Unknown_K

Well-known member
68K macs running classic OS would have a hard time saturating 10Mb Ethernet even if the HD subsystem could do it (stock systems can't). I had much better speeds on A/UX with the Apple PDS card (full cache) then Mac OS7/8 on a Quadra moving files.

100Mb ISA cards are in the same boat since ISA is the limiting factor.
 

Trash80toHP_Mini

NIGHT STALKER
I'm sure the Mac OS of the day could mess up just about any concurrent I/O beyond belief, but those numbers don't sound right to me? SCSI drives even at only 3MByte/sec have over double the bandwidth of 10Mbit/sec. NuBus' 10MByte/sec would be 8x Ethernet's 10Mbit/sec, no? IIRC 10/100 was in the timeframe of NuBus90's 20MB/sec vs. only 100Mb/sec for Ethernet, no?
 

trag

Well-known member
NuBus => 4 bytes wide X 10 MHz = 40 MB/s

PCI => 4 bytes wide X 33 MHz = 132 MB/s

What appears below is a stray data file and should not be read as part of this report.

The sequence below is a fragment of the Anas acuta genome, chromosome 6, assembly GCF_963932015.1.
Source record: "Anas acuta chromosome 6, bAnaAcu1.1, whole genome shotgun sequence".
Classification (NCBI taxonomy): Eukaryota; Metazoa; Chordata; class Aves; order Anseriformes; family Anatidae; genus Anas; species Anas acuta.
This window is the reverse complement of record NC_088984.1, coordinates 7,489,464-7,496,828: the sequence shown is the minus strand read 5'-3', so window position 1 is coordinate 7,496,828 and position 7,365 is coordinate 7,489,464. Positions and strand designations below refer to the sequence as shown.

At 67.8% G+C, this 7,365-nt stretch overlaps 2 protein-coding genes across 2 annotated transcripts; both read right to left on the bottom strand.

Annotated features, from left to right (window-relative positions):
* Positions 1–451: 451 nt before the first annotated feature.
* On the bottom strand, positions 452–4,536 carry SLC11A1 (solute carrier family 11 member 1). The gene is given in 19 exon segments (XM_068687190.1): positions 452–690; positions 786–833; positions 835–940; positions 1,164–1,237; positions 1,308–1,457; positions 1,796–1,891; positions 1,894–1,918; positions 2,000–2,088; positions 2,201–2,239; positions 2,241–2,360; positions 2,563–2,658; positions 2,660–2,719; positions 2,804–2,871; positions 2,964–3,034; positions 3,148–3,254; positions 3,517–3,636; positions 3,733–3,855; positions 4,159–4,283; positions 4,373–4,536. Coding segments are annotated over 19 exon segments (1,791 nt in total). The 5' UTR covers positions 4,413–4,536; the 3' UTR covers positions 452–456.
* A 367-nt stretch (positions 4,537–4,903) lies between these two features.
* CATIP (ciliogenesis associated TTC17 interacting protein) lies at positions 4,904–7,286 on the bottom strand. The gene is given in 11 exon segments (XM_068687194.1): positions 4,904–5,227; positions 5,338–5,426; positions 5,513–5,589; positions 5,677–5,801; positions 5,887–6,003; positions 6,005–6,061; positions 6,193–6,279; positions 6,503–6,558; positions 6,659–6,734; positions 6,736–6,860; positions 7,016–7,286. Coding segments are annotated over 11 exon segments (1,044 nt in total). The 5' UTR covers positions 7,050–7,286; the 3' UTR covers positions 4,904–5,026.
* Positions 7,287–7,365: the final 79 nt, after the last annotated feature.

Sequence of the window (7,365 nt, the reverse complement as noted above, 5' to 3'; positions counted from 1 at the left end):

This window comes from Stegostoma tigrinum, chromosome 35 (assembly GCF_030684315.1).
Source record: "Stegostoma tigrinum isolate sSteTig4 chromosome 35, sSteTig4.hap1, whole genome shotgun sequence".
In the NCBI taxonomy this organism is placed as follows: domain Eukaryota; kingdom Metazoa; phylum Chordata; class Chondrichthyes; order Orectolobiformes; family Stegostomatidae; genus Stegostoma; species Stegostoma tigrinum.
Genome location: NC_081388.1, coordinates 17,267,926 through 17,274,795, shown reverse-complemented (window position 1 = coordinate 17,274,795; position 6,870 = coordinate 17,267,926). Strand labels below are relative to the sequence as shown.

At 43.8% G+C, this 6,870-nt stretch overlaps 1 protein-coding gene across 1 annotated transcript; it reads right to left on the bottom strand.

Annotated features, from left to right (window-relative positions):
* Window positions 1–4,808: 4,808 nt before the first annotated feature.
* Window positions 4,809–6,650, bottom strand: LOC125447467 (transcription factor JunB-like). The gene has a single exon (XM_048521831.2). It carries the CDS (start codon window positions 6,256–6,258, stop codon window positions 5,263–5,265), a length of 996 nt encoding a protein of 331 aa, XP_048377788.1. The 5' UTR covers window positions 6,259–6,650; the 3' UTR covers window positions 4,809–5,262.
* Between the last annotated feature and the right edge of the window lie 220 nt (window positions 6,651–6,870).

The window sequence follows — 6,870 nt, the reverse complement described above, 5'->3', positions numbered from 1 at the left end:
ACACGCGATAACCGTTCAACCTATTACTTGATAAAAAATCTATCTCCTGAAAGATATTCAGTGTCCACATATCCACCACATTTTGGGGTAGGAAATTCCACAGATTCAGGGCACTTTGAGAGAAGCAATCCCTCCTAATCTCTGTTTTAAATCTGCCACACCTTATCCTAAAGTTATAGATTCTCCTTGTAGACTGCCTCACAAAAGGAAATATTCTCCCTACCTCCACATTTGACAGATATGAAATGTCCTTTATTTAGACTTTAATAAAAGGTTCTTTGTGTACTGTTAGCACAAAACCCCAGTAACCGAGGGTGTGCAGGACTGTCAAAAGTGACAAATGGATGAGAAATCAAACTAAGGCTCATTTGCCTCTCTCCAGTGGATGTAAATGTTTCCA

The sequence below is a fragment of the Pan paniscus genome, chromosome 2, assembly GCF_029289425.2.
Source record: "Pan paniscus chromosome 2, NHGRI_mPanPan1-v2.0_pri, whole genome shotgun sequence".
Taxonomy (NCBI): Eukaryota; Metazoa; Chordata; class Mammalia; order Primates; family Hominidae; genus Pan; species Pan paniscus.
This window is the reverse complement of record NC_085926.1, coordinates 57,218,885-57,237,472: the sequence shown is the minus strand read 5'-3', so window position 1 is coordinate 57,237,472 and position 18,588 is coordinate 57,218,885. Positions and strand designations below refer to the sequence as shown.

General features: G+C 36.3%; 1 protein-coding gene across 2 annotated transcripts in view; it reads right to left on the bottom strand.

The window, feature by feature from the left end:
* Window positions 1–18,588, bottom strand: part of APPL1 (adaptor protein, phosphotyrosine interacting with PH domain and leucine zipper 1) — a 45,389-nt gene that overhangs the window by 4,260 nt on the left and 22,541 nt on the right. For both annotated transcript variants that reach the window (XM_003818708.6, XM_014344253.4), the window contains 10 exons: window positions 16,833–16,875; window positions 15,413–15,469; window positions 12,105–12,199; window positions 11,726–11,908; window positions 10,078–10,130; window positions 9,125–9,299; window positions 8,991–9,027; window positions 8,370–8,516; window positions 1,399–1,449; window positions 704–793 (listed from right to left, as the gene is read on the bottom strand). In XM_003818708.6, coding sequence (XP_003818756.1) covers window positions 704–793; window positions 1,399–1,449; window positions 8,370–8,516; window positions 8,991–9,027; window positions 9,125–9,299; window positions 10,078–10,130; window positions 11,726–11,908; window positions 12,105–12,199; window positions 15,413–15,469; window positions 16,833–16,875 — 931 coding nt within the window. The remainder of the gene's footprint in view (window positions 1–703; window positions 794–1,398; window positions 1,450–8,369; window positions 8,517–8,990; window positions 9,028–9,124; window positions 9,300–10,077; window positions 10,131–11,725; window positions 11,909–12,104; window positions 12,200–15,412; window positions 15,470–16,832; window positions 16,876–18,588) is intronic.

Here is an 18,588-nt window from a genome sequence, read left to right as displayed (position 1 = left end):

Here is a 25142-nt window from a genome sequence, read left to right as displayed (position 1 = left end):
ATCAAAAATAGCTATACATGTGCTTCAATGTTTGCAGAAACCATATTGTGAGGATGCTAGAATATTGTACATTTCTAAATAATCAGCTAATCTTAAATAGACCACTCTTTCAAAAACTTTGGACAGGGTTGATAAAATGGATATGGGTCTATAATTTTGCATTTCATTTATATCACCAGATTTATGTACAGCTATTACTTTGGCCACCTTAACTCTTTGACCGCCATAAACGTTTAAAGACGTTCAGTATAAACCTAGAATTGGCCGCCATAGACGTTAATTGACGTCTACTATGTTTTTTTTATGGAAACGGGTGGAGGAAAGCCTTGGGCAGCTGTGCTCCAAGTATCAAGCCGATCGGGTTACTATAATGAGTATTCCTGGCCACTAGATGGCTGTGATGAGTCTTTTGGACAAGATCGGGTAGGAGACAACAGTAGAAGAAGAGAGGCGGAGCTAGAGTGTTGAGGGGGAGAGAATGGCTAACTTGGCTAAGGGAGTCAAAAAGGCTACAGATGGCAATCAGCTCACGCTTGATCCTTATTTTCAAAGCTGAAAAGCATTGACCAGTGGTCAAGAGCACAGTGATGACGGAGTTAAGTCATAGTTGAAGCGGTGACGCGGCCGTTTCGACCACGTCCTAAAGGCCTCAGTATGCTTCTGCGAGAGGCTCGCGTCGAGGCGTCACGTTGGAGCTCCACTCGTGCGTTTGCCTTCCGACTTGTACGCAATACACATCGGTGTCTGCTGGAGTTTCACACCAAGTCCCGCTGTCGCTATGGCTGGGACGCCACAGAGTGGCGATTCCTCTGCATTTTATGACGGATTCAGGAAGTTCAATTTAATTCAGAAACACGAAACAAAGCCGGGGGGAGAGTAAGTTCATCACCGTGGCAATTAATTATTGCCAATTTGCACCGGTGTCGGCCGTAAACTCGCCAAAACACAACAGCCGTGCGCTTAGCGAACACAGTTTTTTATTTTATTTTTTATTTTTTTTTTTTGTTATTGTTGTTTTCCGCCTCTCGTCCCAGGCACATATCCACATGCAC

10 Mbits/S = 1.25 MB/s

100 Mbits/S = 12.5 MB/s

But.....

NuBus and PCI are both multiplexed systems, meaning that they can't transfer an address and data at the same time. First they send teh address, then the send the data using the same wires. In some transactions they can send multiple chunks of data related to one address, which helps, but generally, you won't even get half of the theoretical bandwidth out of NuBus.
 

trag

Well-known member
I'll probably post a dedicated thread, but off hand, anyone know why I was getting terrible bandwidth trying to use File Sharing?

Beige G3, 9.1, G3/500, tried both built-in ethernet and Realtek 8169 card.
S900 (8500/9500 clone), 8.5, G3/800 tried both built-in ethernet and Realtek 8169 card.

File transfers were maybe a few K per second. We're talking about 4 hours for a 60 MB transfer.

I'm not sure which network connections I was using (each wall panel has four ports) but they were connected to either a D-Link DGS-1024A 24 port gigabit switch or a Rosewill RC-412 16 port 10/100 switch, which are connected to each other by one port.

Neither machine has trouble getting good download speeds using something like Anarchie from an FTP site.